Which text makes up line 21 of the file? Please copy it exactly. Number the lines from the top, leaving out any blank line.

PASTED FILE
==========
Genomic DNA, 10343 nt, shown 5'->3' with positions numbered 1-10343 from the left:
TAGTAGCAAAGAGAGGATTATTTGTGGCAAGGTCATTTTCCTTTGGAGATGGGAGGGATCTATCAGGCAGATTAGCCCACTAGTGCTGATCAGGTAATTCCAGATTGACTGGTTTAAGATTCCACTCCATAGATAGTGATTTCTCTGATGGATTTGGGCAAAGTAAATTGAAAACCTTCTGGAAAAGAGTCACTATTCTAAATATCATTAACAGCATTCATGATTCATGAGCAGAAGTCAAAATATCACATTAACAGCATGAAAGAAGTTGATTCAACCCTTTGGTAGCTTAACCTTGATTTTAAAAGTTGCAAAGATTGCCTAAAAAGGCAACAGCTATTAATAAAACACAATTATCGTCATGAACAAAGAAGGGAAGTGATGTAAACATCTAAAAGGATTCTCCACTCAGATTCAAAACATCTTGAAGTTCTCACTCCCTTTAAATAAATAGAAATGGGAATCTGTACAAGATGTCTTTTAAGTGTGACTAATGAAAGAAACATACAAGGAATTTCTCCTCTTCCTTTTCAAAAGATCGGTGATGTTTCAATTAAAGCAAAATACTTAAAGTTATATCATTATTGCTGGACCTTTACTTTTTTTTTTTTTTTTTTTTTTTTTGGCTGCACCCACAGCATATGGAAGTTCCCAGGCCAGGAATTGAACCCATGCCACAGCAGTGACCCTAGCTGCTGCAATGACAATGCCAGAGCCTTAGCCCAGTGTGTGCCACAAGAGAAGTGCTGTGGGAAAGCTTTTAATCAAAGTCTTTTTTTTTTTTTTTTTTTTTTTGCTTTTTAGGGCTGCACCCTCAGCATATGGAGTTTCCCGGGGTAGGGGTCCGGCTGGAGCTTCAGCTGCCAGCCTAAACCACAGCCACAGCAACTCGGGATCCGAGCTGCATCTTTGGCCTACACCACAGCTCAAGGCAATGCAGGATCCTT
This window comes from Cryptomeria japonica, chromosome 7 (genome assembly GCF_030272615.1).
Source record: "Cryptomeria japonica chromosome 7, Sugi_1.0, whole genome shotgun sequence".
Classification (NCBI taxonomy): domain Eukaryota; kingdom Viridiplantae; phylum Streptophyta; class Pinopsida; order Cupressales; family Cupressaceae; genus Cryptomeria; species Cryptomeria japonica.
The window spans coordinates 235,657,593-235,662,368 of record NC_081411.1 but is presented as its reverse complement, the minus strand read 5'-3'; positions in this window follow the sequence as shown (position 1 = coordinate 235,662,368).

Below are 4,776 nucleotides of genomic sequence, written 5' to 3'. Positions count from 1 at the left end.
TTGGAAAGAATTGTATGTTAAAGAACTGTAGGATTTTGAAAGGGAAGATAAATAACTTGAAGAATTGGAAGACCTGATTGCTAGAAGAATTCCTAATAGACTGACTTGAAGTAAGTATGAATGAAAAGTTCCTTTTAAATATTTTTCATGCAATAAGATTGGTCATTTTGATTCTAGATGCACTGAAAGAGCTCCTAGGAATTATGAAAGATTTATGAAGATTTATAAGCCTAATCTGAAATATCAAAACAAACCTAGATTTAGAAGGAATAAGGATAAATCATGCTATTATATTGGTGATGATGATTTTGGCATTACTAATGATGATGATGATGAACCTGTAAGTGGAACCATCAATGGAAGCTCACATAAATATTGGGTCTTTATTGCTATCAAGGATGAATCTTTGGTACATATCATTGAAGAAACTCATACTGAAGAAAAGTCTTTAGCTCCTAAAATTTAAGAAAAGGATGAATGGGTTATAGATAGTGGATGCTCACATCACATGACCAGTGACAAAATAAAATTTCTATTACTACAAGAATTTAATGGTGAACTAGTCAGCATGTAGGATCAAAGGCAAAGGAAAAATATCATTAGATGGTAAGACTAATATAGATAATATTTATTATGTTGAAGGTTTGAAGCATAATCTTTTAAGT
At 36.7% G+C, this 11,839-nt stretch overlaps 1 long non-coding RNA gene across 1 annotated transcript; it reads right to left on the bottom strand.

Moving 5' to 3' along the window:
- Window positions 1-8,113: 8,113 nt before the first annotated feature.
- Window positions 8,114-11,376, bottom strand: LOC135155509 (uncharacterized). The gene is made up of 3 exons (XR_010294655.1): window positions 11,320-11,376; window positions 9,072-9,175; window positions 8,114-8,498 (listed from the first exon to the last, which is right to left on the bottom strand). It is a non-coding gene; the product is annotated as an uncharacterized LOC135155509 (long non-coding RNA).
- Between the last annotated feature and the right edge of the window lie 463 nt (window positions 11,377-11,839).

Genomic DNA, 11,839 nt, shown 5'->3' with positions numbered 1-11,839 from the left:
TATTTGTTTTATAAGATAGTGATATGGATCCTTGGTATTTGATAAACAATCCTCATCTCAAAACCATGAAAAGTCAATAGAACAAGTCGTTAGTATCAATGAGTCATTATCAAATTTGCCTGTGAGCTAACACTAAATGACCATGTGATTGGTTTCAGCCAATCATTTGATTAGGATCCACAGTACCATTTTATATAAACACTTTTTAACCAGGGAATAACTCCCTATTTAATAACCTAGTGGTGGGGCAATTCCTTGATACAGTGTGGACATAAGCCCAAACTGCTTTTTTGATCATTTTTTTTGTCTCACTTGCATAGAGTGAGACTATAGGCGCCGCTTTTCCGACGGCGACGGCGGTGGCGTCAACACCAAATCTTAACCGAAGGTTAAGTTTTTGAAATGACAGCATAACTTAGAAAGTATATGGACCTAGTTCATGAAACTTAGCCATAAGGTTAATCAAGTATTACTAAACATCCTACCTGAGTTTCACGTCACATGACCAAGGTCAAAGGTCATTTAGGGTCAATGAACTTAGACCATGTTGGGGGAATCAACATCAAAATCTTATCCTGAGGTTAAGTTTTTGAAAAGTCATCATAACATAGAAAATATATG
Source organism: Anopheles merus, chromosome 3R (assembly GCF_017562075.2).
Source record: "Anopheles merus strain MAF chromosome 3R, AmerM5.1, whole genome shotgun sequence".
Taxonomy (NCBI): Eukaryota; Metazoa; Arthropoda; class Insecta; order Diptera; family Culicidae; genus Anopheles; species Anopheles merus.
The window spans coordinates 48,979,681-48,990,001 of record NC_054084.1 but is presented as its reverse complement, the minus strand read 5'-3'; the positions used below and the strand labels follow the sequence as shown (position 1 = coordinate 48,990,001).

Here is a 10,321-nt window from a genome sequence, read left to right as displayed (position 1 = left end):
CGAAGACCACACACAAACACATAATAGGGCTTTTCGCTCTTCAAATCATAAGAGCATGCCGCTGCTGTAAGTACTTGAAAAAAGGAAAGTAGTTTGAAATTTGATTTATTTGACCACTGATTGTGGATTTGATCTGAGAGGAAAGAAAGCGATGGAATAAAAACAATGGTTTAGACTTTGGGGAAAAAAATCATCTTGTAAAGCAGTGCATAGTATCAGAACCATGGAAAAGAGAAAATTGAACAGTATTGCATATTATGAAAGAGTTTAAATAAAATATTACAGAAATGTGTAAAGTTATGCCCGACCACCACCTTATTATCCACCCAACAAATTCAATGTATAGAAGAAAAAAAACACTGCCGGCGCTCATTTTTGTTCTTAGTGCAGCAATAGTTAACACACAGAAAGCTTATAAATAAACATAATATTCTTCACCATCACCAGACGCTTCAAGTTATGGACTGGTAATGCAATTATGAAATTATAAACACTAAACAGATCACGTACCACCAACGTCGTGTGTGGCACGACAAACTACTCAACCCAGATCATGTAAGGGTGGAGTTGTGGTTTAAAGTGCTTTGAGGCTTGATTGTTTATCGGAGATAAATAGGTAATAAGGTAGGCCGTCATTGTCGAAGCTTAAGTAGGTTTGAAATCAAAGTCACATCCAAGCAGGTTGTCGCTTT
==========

CGAAGACCACACACAAACACATAATAGGGCTTTTCGCTCTTCAAATCATAAGAGCATGCCGCTGCTGTAAGTACTTGAAAAAAGGAAAGTAGTTTGAAATTTGATTTATTTGACCACTGATTGTGGATTTGATCTGAGAGGAAAGAAAGCGATGGAATAAAAACAATGGTTTAGACTTTGGGGAAAAAAATCATCTTGTAAAGCAGTGCATAGTATCAGAACCATGGAAAAGAGAAAATTGAACAGTATTGCATATTATGAAAGAGTTTAAATAAAATATTACAGAAATGTGTAAAGTTATGCCCGACCACCACCTTATTATCCACCCAACAAATTCAATGTATAGAAGAAAAAAAACACTGCCGGCGCTCATTTTTGTTCTTAGTGCAGCAATAGTTAACACACAGAAAGCTTATAAATAAACATAATATTCTTCACCATCACCAGACGCTTCAAGTTATGGACTGGTAATGCAATTATGAAATTATAAACACTAAACAGATCACGTACCACCAACGTCGTGTGTGGCACGACAAACTACTCAACCCAGATCATGTAAGGGTGGAGTTGTGGTTTAAAGTGCTTTGAGGCTTGATTGTTTATCGGAGATAAATAGGTAATAAGGTAGGCCGTCATTGTCGAAGCTTAAGTAGGTTTGAAATCAAAGTCACATCCAAGCAGGTTGTCGCTTT